Ed "Pi Double I" Henderson
Player Bio: Dylan Stapleton prepped at Indiana High School in Indiana, PA. At Indiana High, he earned All-Conference as both as a wide receiver and defensive back three consecutive seasons. He was an all-around athlete who also received All-Conference on the hardwood floor and as a lacrosse player his final two years at Indiana High. Stapleton worked hard not only in the field but also in the classroom, earning himself on the Honor Roll. He would take his talent to Slippery Rock University, a Division II school in Pennsylvania. Stapleton played his first two years at Slippery Rock before transferring to James Madison University to reunite and team up with his older brother Riley Stapleton. He started eight games in his junior and his entire senior year. In our opinion, Stapleton played his best games in the FCS Playoffs, but nothing tops the tough catches he continued to make in the FCS Bowl Championship against NDSU, as he made six receptions for 66-yards. The Riley brothers accounted for 70% of the receiving production finishing the contest with 16 receptions for 166 yards and two touchdowns. However, JMU would go on and lose the game 28-20 after quarterback Ben Di'Nucci threw a costly interception with 1st-and-goal at the three-yard line and eight seconds left to play in the game.
2020 NFF Hampshire Honor Society
2019 All-CAA Second-Team
2019 VaSID All-State First-Team
2019 Iron Dukes Award
2019 CAA Football Commissioner's Academic Honor Roll
2018 CAA Football Commissioner's Academic Honor Roll
SCHOOL: JAMES MADISON | CONFERENCE: CAAC
HEIGHT/WEIGHT: 6-5 / 245 ARMS: 34 1/4" HANDS: 9 1/2” PROJECTED 40-TIME: 4.80
BENCH | 40 YD DASH | VERTICAL JUMP | BROAD JUMP | 3 CONE DRILL | 20 YD SHUTTLE | 60 YD SHUTTLE
19 | 4.71 | 32" | 114" | 6.88 | 4.29 | N/A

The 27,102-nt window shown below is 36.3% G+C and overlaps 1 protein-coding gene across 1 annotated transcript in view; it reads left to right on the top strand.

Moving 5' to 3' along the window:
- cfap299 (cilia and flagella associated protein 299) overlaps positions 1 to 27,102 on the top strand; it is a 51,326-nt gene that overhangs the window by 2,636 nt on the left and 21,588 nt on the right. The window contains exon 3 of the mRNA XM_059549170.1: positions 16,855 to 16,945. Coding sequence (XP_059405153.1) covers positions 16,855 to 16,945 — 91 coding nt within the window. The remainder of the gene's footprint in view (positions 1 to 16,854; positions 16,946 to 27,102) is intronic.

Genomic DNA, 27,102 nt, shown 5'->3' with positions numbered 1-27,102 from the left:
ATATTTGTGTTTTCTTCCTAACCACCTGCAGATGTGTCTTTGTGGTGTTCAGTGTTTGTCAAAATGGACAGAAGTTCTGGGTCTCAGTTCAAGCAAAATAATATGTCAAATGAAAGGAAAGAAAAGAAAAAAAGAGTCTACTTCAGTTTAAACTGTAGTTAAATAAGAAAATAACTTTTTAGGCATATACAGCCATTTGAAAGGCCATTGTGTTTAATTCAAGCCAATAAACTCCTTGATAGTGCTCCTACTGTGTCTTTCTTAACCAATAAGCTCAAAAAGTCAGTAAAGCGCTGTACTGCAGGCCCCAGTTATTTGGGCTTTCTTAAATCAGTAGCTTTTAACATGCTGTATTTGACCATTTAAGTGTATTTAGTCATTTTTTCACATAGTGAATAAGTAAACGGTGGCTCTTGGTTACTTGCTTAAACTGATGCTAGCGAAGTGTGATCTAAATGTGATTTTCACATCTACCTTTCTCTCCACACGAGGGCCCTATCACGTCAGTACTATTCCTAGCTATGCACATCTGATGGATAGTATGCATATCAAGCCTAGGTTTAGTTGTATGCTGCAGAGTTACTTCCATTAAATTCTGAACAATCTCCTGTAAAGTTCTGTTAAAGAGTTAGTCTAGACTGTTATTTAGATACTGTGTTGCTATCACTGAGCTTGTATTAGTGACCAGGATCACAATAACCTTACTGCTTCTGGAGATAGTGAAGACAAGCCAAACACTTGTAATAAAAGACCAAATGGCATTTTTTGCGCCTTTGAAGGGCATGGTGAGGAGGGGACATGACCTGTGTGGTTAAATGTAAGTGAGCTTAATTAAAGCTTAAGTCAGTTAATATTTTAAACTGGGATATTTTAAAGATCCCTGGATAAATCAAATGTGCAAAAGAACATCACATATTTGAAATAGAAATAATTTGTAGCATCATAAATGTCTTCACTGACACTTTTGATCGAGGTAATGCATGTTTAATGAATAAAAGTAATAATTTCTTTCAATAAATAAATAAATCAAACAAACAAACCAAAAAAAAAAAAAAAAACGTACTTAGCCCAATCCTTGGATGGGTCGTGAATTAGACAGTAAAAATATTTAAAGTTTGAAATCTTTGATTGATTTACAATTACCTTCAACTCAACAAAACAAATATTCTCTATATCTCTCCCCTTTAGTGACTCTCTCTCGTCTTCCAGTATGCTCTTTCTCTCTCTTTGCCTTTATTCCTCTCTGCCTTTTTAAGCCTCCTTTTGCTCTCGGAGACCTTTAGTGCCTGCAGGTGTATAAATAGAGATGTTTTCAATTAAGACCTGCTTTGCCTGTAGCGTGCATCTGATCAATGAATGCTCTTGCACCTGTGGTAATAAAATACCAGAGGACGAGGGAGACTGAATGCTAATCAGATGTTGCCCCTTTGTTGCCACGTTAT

#84 dylan stapleton senior highlights (2019)
Dylan Stapleton pro day route drills
In the video to the below, Dylan Stapleton films his mock pro day in a private workout running routes. We can see his strengths from sufficient speed once he gets going, good footwork, and his good and head shoulder fakes and not to forget or mention his excellent hands. Pass wide-receiver skill flashes when he sits down or makes his breaks and hauling in the passes. He will be a excellent fit for offenses that uses hybrid style tight ends in their offense.
On the negative side, he lacks an explosive first step off the line but makes it up later in his routes. The stiffness in the hips shows in his routes, and on the out routes, he rounds the route that will allow defensive breakups.
Strengths: An excellent cerebral player that understands the game and shows proper progressions with good speed. He has excellent and reliable hands that catch everything thrown in his catch radius. He is a fearless competitor who will make the unexpected tough catches in traffic. He is the ideal prototype of a receiving tightend; a quarterback looks for on third-down as a primary or secondary read. He can read the defenses and know precisely where to sit down or slide his route inside or outside the zone coverages. He has good footwork that works well for getting in and out of his cuts. He can create separation with head and shoulder fakes who can get open vertically in the seam. On the inline, he is an average blocker; nevertheless, he is more productive as a flexed tightend moving in space.
Weaknesses: He has the right size for an NFL Tight-end but needs to add more strength and power to his frame. He can be over-powered with a bull-rush by the stronger EDGE rusher or linebackers. He tends to caught above his pad level by the defender's hands to his chest, which stands him straight up. He will need to work on more immeasurable counter moves with his hands to relieve that pressure. He is a bit tight in the hips, and he lacks excellent mobility. He will need to run more precise routes. His out route is too rounded, which allows the defender to close-in and make a play against the ball.
Draft Grade: 5.50
Draft Projection: UDFA
NFL Comparison: Andrew Beck